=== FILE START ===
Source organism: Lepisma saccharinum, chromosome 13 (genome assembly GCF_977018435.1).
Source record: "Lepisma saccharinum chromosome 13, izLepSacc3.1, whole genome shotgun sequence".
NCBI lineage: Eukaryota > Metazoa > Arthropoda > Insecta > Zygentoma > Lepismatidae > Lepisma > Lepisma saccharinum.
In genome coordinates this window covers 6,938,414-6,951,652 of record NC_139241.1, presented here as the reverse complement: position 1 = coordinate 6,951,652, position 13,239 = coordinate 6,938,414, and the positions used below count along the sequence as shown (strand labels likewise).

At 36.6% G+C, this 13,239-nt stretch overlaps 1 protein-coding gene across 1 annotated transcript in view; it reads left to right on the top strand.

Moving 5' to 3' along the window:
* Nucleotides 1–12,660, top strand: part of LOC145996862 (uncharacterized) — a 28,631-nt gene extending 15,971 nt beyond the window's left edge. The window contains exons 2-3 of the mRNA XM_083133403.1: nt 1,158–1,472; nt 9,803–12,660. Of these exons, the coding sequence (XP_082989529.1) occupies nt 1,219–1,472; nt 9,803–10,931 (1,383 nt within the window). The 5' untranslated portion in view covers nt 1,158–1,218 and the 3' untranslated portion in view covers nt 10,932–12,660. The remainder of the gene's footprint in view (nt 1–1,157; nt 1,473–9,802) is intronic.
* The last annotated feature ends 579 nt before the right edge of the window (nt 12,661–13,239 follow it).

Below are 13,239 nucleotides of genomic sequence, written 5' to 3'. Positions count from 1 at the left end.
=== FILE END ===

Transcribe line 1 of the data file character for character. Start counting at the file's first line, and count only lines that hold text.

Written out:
Source organism: Lepisma saccharinum, chromosome 13 (genome assembly GCF_977018435.1).